COVID-19’s comparisons with “normal” mortality from seasonal flu is a misguided mental model. “Why” is well illustrated in this must-read Scientific American piece by a front line clinician, and is the most important article I’ve read on what makes COVID-19 the civilizational challenge of the century.

The doctor is right. In my nigh thirty years experience in emergency medicine, I have never seen anyone die of the flu itself. People die of pathologies secondary to the flu – they get pneumonias, they get blood-infected sepsis, they die of cardiovascular collapse from sepsis, they die from fluid loss. Managing all of these is utterly routine.

People “die of the flu” when the secondary evolutions are not treated in time, and the damage they’ve done cannot be undone. The CDC’s reported flu deaths are really a garbage can full of extrapolated factors that create shifts in a community’s morbidity. Often, the category “Influenza-Like Illness” checks the same vague, extrapolated-idea box. Most of these patients are older, and will not have an autopsy to pin down actual cause of death, the way you’d see on CSI.

COVID-19 itself, by itself, is a killer. The disease does not affect the mechanics of breathing the way a pneumonia would. It steals the oxygen from the patient at the gas exchange level. A badly affected body must mount a defense against the invading virus that is the equivalent of a mutually assured destruction nuclear war. With a routine virus, death is secondary, with COVID-19, it is a primary killer. Calling it a flu was a mistaken concept for our scientifically naive populace (not to mention our President).

I had an intern with me on the first day we were seeing lots of COVID cases, and at the end of the day I told him, “we are all rookies now.” All of our treatment modalities failed with COVID, all of our normal powers against pulmonary disease are diminished. We had to put away what we thought we knew about normal pulmonary disease and wing treatment for COVID (and it is very much an article of faith of mine that I will not have to explain “winging” in a lawsuit, two years from now, when everyone forgets the novel challenge called for the novel response).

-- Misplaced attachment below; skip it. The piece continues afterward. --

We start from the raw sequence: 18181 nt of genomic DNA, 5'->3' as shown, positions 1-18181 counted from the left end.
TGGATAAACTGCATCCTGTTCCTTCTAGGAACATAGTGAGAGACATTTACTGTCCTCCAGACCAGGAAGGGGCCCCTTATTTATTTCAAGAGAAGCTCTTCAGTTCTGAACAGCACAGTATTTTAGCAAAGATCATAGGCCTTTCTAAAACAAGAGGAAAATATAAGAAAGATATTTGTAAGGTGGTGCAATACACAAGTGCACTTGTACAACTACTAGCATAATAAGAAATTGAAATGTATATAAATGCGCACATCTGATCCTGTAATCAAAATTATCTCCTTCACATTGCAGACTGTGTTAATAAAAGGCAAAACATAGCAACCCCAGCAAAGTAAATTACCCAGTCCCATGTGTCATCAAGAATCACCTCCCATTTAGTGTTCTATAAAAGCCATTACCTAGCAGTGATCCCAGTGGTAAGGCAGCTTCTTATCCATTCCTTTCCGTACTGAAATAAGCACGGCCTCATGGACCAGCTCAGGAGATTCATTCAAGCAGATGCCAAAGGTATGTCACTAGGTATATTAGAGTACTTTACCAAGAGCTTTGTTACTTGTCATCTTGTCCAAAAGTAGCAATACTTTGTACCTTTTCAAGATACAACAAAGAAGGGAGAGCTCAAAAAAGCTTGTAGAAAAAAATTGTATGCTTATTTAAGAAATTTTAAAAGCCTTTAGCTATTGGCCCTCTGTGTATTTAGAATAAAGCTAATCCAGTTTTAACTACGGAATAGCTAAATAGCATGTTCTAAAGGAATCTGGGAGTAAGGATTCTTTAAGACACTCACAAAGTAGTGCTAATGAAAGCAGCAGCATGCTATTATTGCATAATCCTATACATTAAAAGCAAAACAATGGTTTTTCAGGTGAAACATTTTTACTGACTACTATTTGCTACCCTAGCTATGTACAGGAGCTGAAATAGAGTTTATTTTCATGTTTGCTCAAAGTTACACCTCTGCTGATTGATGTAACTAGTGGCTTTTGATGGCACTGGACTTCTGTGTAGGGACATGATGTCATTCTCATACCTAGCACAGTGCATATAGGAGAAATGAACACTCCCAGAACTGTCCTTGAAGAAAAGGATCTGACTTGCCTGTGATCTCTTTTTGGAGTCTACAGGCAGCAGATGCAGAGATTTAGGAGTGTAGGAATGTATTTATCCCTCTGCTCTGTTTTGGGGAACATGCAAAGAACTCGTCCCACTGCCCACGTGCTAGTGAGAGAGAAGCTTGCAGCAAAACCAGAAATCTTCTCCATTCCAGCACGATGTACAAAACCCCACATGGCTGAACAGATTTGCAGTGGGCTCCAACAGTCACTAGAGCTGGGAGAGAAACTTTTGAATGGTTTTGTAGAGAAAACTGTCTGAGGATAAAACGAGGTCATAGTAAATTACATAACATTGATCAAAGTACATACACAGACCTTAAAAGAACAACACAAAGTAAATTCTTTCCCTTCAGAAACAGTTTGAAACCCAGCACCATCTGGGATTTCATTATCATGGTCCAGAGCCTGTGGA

The right model for thinking of COVID-19 is as a serious infection in the pre-antibiotic days, where any major infection might be deadly. We are back to the days where exposure to a pathogen starts a fight between the patient and the pathogen, and let the best organism win. The disease is highly infectious, the societal effects will be more like the plagues of, say, yellow fever, which historically brought cities to their knees. If you have a loved one who is elderly or in any way immunocompromised, resign yourself to the responsibility of not allowing your life to “return to normal” any time soon. I wear a mask around my wife.

It seems likely high-awareness campaigns to cope with “routine” flus, to prevent those “secondary pathologies that kill” masked the primary threat of the Corona virus, conceptually. Instead of flu, we should have another name for COVID, for the limited-attention span Twitter era, like “unique death in a micron that ends your being an apex organism.”

I have seen as many people die from COVID-19 in the worst six weeks of the outbreak as the number of people I’d see die of all causes in a third of a year, probably more.

No return to normal is possible outside a vaccine after wide distribution, and therapies for treatment.

Eugene Darden Nicholas

About Eugene Darden Nicholas

Eugene Darden (Ed) Nicholas is from Flushing Queens, where he grew up sheltered from the hard world, learning the true things after graduating college and becoming a paramedic in Harlem. School continues to inform and entertain in all its true, Shakespearean glory. It's a lot of fun, really. In that career, dozens of people walk the earth now who would not be otherwise. (The number depends on how literally or figuratively you choose to add). He added a beloved wife to his little family, which is healthy. He is also well blessed in friends and colleagues.


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